More Hollywood history and social mores: "Hollywood, Westerns, and the 1930's" -- I always did wonder why "specific social and economic concerns were dramatised in a unique fictional world where cars, radio stations and newsreel reporters moved freely through nineteenth century cattle towns. In this world cowboys, dressed in gaudy, theatrical costumes, sang in radio stations and out on the prairie." (Thanks to my Dreamboat, who loves the old movies.)

Orphaned baby hedgehogs (via I forget who, sorry--maybe Ace?). Warning: intense "Aww!" content.

Cool map of federal agricultural subsidies granted to Manhattanites (graphic punch via Ace).

Modern life in America: a chance encounter between two youth in a Wal-Mart (made me laugh) (via Simi Valley Sophist).

Sippican Cottage, my new favorite blog by yet another iconoclast who writes well (via American Digest, another such animal).

Is it that time of year again already? Lileks does the Minnesota State Fair.

And I'm outahere, off to church and then to take the kids to visit Grandma.


Saturday, September 01, 2007

Flying somewhere? Parents: be forewarned

Smokers have to white-knuckle it and give up cigarettes on an airplane flight for the common good. So what's so difficult about temporarily giving up sex and violence while on an airplane flight too? But here's the latest assault on common decency: airlines showing PG-13 and R-rated films throughout the cabins:

Thomas Fine and Sara Susskind of Cambridge, Mass., recently spent two hours on a United Airlines flight distracting their 6-year-old son, Zachary, from the R-rated [movie] “Shooter,” which depicts multiple gory killings. The sound of gunshots from nearby earphones alerted Zachary to look up, Mr. Fine said. “It’s not like he can look away when he hears the sound, and he’s sitting on a plane bored, and he’s 6,” Mr. Fine said.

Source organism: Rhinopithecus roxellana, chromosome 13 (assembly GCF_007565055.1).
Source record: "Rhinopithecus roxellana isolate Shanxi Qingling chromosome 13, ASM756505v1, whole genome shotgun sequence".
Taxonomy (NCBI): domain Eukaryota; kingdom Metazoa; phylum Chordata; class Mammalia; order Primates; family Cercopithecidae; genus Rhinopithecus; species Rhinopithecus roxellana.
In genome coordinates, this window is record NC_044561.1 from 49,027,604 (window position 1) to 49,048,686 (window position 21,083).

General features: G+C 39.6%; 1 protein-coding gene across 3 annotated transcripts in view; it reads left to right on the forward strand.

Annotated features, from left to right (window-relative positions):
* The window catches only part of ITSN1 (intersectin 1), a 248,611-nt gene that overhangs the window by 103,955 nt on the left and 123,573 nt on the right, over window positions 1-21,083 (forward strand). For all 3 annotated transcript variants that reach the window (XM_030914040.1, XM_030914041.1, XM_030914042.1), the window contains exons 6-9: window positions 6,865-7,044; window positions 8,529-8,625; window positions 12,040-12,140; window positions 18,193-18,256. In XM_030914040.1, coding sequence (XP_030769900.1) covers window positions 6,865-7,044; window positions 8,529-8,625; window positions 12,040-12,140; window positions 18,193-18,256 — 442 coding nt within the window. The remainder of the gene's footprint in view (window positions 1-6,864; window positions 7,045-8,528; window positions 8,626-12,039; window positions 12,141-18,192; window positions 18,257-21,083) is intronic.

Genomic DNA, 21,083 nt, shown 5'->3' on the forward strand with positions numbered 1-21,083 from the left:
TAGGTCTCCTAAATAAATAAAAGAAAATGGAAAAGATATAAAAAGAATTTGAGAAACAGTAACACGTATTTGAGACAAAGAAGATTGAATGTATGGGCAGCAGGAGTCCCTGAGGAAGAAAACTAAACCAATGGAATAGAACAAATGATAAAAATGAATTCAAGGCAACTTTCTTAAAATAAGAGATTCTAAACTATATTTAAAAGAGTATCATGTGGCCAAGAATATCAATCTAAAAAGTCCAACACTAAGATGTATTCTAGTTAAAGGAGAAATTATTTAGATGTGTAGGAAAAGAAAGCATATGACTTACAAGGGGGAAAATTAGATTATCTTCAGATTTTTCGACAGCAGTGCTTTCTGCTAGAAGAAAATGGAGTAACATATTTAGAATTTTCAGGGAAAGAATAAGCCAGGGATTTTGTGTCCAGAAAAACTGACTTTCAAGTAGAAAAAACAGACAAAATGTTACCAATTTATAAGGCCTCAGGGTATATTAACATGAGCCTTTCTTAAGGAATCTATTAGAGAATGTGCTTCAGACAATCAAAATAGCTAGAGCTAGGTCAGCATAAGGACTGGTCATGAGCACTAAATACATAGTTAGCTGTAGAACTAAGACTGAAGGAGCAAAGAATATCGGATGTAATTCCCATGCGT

The airlines counter that they are trying to appeal to the widest possible audience while respecting parents’ needs, and that parents can avoid shows if they wish.

“Parents have to be responsible for the actions of their kids — whether they shouldn’t look at the screen or look away,” said Eric Kleiman, director of product marketing for Continental Airlines.

Continental, you just lost all my future business. And that of every other relative and mother I tell this to.

Mr. Kleiman, of Continental, said that at times there were not enough popular romantic comedies and other lighter movies to fill the available slots in his airplanes.

Try Netflix, Mr. Kleiman. Try the sweet sound of silence. Try anything but this route. Because Mr. Kleiman, it is not a good marketing strategy for a struggling industry to offend, insult, exclude and repel families traveling with children or sending their unaccompanied minors on flights in your care. I think if I saw a PG-13 or R-rated film showing on a plane while I was traveling with small children, my mothering hormones (already upset by the stress of shepherding my child through what is these days the brutal ordeal of air travel) would probably make me go bezerk, stand up, and scream. I would probably be arrested. But that's usually my visceral reaction to a complete breakdown of common civil decency anywhere near my children. And don't ask me to pay for the privilege!

Mr. Kleiman should lose his job, in my opinion. He is neither creative nor diplomatic enough to be worth his paycheck. But Delta, United, and US Airways are just as bad: